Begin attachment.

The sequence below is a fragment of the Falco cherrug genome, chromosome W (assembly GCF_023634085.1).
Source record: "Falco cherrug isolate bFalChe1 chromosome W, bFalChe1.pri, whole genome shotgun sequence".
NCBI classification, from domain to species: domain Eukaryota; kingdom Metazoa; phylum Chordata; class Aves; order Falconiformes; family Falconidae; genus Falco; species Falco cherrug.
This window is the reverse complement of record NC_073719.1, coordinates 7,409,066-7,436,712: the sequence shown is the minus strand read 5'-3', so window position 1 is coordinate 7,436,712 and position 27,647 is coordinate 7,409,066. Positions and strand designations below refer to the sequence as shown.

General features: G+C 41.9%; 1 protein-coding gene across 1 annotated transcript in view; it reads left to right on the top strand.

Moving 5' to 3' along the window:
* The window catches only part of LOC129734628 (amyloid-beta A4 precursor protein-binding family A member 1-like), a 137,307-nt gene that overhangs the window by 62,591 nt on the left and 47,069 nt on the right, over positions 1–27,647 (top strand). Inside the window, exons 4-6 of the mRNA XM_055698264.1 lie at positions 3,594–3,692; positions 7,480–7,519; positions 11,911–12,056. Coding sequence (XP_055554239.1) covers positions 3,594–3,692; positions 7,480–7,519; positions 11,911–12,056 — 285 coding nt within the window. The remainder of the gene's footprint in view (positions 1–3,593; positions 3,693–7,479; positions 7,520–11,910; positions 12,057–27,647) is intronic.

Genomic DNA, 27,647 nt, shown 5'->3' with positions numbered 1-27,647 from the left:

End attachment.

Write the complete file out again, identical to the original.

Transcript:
The sequence below is a fragment of the Falco cherrug genome, chromosome W (assembly GCF_023634085.1).
Source record: "Falco cherrug isolate bFalChe1 chromosome W, bFalChe1.pri, whole genome shotgun sequence".
NCBI classification, from domain to species: domain Eukaryota; kingdom Metazoa; phylum Chordata; class Aves; order Falconiformes; family Falconidae; genus Falco; species Falco cherrug.
This window is the reverse complement of record NC_073719.1, coordinates 7,409,066-7,436,712: the sequence shown is the minus strand read 5'-3', so window position 1 is coordinate 7,436,712 and position 27,647 is coordinate 7,409,066. Positions and strand designations below refer to the sequence as shown.

General features: G+C 41.9%; 1 protein-coding gene across 1 annotated transcript in view; it reads left to right on the top strand.

Moving 5' to 3' along the window:
* The window catches only part of LOC129734628 (amyloid-beta A4 precursor protein-binding family A member 1-like), a 137,307-nt gene that overhangs the window by 62,591 nt on the left and 47,069 nt on the right, over positions 1–27,647 (top strand). Inside the window, exons 4-6 of the mRNA XM_055698264.1 lie at positions 3,594–3,692; positions 7,480–7,519; positions 11,911–12,056. Coding sequence (XP_055554239.1) covers positions 3,594–3,692; positions 7,480–7,519; positions 11,911–12,056 — 285 coding nt within the window. The remainder of the gene's footprint in view (positions 1–3,593; positions 3,693–7,479; positions 7,520–11,910; positions 12,057–27,647) is intronic.

Genomic DNA, 27,647 nt, shown 5'->3' with positions numbered 1-27,647 from the left: